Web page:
Understanding Types of Financial Aid
The FAFSA connects you to student loans and other financial aid options
If you're college bound and applying for the FAFSA, you may be confused about the types of financial aid available, the difference between federal and private student loans or even how financial aid works. It's easy to get overwhelmed, but taking the time to learn a little about your options can pay off in a big way. Use this guide to answer some of your FAFSA questions, then contact your school's financial aid office or one of our Student Lending Specialists to find out which financial aid options are right for you.
What is the FAFSA?
The FAFSA, short for Free Application for Federal Student Aid, is the nationally standardized application form used by the U.S. Department of Education for assessing a family's finances and its ability to support a student's post-secondary education. It is the cornerstone of the entire federal financial aid system for students attending colleges, universities and other post-secondary institutions in America.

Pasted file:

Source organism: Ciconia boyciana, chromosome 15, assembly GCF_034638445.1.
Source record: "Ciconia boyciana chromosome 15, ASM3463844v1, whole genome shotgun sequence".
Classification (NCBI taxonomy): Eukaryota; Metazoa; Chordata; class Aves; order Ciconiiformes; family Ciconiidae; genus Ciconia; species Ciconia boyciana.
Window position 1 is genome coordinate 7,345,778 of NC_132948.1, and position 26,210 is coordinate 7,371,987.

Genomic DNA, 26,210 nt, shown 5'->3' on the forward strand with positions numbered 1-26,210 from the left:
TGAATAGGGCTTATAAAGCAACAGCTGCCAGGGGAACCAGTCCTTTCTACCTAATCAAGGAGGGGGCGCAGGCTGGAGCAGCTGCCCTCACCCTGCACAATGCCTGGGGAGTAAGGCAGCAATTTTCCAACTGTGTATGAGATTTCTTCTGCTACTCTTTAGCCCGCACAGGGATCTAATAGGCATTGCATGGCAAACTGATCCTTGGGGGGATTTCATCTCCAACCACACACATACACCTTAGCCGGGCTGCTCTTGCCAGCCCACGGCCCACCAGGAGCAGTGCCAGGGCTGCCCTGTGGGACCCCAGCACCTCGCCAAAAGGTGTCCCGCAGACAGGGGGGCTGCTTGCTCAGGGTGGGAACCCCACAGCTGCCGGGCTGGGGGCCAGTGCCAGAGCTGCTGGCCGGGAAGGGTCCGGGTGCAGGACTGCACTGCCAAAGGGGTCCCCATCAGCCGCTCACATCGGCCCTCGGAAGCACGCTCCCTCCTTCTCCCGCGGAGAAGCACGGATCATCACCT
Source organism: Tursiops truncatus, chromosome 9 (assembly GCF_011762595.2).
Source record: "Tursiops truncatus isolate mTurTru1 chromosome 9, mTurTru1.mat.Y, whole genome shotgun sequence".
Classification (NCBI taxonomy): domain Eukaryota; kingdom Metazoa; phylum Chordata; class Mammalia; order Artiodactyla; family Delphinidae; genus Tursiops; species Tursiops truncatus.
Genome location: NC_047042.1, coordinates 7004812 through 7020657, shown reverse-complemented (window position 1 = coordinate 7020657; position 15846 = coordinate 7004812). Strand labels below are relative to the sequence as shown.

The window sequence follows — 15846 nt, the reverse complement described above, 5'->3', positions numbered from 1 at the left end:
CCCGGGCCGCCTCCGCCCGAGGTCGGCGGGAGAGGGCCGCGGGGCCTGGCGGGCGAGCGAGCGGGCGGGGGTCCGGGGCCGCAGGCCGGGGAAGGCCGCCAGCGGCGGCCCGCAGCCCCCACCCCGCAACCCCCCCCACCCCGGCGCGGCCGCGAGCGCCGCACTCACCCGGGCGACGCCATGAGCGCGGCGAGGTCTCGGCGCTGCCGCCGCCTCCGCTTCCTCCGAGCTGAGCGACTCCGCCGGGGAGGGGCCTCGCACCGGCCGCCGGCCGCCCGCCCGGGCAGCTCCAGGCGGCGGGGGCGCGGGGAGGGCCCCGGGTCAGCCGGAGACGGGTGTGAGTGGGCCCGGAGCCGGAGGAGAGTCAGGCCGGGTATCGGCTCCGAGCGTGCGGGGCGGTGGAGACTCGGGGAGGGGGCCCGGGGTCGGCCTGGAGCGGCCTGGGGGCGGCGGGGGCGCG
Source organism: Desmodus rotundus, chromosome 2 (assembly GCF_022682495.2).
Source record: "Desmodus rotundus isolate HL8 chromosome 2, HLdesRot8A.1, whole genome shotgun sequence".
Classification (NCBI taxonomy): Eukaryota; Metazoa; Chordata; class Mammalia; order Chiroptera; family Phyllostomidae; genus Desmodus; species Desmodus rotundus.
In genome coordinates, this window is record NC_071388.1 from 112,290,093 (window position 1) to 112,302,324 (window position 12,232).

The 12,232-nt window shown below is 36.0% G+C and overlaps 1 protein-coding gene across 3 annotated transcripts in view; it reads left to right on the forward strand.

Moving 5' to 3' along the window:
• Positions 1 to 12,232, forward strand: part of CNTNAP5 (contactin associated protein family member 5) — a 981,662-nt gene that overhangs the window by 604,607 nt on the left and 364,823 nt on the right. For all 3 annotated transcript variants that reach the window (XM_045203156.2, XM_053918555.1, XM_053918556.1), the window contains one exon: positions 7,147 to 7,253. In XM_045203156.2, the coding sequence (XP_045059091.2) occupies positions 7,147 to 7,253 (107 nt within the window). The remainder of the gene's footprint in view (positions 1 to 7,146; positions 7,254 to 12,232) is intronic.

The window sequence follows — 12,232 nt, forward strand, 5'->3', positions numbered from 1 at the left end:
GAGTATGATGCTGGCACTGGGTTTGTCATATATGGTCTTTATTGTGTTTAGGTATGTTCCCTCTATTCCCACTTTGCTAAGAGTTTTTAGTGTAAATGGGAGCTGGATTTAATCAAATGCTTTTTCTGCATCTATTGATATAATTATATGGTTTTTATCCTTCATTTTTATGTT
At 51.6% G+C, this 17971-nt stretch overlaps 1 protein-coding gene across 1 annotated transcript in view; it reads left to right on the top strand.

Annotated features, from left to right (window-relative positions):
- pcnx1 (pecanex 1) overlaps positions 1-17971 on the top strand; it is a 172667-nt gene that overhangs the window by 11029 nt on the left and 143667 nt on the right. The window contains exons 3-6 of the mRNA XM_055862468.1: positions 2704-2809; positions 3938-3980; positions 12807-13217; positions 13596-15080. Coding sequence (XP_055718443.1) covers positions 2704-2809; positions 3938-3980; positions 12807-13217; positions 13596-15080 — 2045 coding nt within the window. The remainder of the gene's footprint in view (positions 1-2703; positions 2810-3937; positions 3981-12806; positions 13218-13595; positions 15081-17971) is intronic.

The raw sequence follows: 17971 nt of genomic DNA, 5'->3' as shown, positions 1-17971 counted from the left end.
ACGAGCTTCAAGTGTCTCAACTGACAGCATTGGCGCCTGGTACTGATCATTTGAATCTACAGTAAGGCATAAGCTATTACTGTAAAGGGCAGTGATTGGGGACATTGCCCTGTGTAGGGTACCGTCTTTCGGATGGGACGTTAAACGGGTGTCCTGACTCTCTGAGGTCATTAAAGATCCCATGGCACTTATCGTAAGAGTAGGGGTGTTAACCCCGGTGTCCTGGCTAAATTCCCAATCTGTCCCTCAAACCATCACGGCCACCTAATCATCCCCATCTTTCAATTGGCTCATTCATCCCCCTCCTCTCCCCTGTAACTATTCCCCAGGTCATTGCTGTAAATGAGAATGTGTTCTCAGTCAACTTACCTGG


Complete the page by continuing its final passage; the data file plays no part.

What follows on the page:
More importantly, you and your family cannot apply for any federal student aid, including federally guaranteed student loans and grants, without completing the FAFSA form.
When should you apply for your FAFSA?
Students should start applying for the FAFSA as soon as possible after the application becomes available on October 1 for a college term that begins in the following fall. Remember that this is not a one-time process; you will need to reapply for the FAFSA for every year that you are in school. The fastest and most convenient way to get started is to apply for the FAFSA online. Once the process is complete, applicants and their parents can return to check the status of their FAFSA application and make corrections online.
Make sure you read the directions and FAFSA questions carefully and fill in all the required information. Don't leave anything blank that applies to you. For more tips on answering FAFSA questions, check out our tips on Filing the FAFSA. If you have any questions about applying for the FAFSA or are unsure about which sections apply to you, contact your school's financial aid office or our Student Lending Specialists for help.
What happens after you apply for the FAFSA?
After processing, the information collected from the FAFSA is shared with the applicant and their family, as well as with the financial aid offices of the institutions to which the student has applied and listed on their FAFSA.